Medieval History Database (MHDB)
is designed as a collection of translations, biographies, reviews, governmental, financial and military records, 3D reproductions, academic news and other material related to medieval history.
Begun in 2005, originally intended as standalone software, the
database is currently being redesigned and expanded as primarily an online collection, partly a searchable database and partly standard HTML articles combined with online videos and interactive WebGL features.
Volunteers willing to help with the project are welcome to use the contact form to describe your background in medieval history or software
development, and planned contribution to the database.
In its earliest years, the software was based on a voxel system
which used the CPU only. In 2009 this was replaced by a polygonal system using
the video card. Work on the project accelerated in 2011 with the switch to a
better 3D graphics platform and more realistic video effects. In 2020 the process of adapting the project to an online format began, with the goal of combining
HTML (i.e. text-based articles) with WebGL applications (full software running inside a sub-window within an HTML webpage). As the project progresses, it will eventually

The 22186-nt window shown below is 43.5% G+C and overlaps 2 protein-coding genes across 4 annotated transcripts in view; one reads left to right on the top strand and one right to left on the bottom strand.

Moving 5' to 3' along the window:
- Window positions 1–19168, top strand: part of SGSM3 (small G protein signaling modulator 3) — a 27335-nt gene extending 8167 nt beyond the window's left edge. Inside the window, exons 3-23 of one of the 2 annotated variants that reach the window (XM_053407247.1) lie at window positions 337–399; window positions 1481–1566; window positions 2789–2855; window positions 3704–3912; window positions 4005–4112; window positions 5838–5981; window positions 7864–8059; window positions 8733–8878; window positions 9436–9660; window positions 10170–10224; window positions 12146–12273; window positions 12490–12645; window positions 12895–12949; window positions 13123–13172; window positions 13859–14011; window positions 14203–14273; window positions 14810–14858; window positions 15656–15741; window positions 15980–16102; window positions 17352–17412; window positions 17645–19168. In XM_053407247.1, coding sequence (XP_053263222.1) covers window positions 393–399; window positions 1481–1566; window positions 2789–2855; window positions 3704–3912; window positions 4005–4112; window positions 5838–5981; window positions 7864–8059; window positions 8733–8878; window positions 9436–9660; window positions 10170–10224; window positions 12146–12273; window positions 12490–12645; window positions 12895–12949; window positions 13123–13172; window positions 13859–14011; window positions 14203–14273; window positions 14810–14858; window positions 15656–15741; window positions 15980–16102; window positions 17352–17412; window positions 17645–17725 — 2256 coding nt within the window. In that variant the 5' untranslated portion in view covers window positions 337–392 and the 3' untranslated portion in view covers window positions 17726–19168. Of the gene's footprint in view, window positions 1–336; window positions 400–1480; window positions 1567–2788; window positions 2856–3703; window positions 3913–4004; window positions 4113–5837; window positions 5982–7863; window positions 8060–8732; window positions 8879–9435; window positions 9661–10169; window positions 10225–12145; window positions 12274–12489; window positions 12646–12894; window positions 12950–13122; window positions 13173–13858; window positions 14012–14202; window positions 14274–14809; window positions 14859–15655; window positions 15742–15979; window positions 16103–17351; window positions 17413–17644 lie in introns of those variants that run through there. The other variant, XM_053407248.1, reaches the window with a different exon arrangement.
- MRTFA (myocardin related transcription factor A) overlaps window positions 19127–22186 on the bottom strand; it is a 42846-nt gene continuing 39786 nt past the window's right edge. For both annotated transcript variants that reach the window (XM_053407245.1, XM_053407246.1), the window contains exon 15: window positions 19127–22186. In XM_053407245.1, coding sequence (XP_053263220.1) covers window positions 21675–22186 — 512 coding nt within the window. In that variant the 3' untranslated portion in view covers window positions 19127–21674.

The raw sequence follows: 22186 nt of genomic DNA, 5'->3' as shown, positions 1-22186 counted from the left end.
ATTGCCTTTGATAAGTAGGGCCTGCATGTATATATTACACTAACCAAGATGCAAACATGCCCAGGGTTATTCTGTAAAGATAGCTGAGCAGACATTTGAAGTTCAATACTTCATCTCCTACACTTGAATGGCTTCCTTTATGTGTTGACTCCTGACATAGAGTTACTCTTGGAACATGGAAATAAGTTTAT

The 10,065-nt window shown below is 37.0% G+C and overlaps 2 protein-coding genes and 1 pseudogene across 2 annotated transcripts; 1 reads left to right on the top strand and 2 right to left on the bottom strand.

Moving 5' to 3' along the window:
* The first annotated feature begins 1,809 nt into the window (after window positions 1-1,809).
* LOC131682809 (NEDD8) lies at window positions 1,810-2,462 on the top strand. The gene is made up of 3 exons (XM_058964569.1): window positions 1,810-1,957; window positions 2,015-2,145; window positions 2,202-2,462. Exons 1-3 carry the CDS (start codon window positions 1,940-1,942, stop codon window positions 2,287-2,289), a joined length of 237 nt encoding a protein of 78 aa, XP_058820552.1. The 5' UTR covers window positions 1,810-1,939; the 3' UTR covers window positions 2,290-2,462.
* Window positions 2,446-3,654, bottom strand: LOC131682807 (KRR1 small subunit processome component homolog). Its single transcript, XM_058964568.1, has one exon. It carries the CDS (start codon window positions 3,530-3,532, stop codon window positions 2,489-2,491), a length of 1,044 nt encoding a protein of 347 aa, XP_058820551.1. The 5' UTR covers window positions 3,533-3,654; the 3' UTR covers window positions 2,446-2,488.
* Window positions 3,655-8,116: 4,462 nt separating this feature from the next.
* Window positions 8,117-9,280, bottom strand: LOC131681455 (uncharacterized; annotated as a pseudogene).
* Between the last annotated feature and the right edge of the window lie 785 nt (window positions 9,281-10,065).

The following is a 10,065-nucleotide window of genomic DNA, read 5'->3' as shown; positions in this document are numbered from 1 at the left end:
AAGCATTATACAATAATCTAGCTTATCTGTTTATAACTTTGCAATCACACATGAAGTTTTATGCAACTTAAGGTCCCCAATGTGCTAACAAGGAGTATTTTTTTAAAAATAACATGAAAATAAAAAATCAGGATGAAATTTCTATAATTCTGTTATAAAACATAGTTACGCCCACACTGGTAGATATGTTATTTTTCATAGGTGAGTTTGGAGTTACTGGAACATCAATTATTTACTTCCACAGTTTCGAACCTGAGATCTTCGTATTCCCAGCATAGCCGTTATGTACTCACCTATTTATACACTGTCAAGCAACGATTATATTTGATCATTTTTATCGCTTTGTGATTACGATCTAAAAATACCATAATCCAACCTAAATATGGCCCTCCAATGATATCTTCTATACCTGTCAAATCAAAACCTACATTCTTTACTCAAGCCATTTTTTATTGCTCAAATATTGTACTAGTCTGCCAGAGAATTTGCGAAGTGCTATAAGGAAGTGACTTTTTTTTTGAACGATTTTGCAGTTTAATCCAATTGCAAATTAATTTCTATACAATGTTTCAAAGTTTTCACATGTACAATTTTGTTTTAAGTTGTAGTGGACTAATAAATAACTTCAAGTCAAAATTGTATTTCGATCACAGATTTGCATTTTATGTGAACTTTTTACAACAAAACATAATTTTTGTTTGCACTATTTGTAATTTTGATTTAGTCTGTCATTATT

allow integration of databases and scholarly articles with 3D interactive displays : for example, a WebGL application could display a "walkable" model of Hever Castle with
clickable areas which link to articles on different parts of the castle, events that took place there, database entries such as financial records from the castle, or
lists of books on the subject along with reviews.
A primary goal is to make history "come to life" via a combination of 3D reconstructions
and access to detailed written records associated with various locations.
Today, so many extant medieval buildings are either in ruins or in a form which has been drastically
altered over time. But there are often surviving paintings or written descriptions which
give us a fairly clear idea of what these locations looked like in their prime. Researching
the evidence requires years of labor and usually a knowledge of the original
languages. Putting together 3D models and programming software to display the
geometry in vivid realism is also extremely time-consuming. But the final result is
the ability to explore medieval towns, cathedrals, and other locations,
the closest we can come to going back in time.
The visual effects that are currently programmed include projected
light from stained glass windows (creating glowing patches of color on objects);
shafts of light which show dust suspended in the air (creating a realistic haze effect);
based on volumetric patterns; simulation of the effects of light on different materials
such as wood, metal, glass, and stone; realistic water surfaces with reflection effects
based on viewing angle, tinting of underwater objects based on suspended matter in the
water, simulation of water flow, surface perturbation and surface flotsam, and other effects.